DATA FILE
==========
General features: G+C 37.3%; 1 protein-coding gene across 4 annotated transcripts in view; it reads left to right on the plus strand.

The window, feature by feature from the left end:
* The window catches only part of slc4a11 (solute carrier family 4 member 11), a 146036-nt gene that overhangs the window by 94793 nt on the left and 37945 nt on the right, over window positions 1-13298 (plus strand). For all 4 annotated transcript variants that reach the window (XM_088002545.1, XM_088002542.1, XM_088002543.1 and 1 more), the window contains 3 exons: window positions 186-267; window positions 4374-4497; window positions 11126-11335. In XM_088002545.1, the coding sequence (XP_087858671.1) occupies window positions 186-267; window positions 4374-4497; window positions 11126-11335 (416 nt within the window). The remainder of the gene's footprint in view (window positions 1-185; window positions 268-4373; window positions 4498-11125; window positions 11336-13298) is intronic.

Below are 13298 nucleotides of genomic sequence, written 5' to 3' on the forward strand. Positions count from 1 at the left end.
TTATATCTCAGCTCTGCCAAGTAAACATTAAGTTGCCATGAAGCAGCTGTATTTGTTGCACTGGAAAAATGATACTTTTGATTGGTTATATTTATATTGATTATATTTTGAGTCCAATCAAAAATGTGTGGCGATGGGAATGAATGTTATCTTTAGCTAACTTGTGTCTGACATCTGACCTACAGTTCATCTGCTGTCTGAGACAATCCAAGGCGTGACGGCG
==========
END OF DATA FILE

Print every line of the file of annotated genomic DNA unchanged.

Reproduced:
General features: G+C 37.3%; 1 protein-coding gene across 4 annotated transcripts in view; it reads left to right on the plus strand.

The window, feature by feature from the left end:
* The window catches only part of slc4a11 (solute carrier family 4 member 11), a 146036-nt gene that overhangs the window by 94793 nt on the left and 37945 nt on the right, over window positions 1-13298 (plus strand). For all 4 annotated transcript variants that reach the window (XM_088002545.1, XM_088002542.1, XM_088002543.1 and 1 more), the window contains 3 exons: window positions 186-267; window positions 4374-4497; window positions 11126-11335. In XM_088002545.1, the coding sequence (XP_087858671.1) occupies window positions 186-267; window positions 4374-4497; window positions 11126-11335 (416 nt within the window). The remainder of the gene's footprint in view (window positions 1-185; window positions 268-4373; window positions 4498-11125; window positions 11336-13298) is intronic.

Below are 13298 nucleotides of genomic sequence, written 5' to 3' on the forward strand. Positions count from 1 at the left end.
TTATATCTCAGCTCTGCCAAGTAAACATTAAGTTGCCATGAAGCAGCTGTATTTGTTGCACTGGAAAAATGATACTTTTGATTGGTTATATTTATATTGATTATATTTTGAGTCCAATCAAAAATGTGTGGCGATGGGAATGAATGTTATCTTTAGCTAACTTGTGTCTGACATCTGACCTACAGTTCATCTGCTGTCTGAGACAATCCAAGGCGTGACGGCG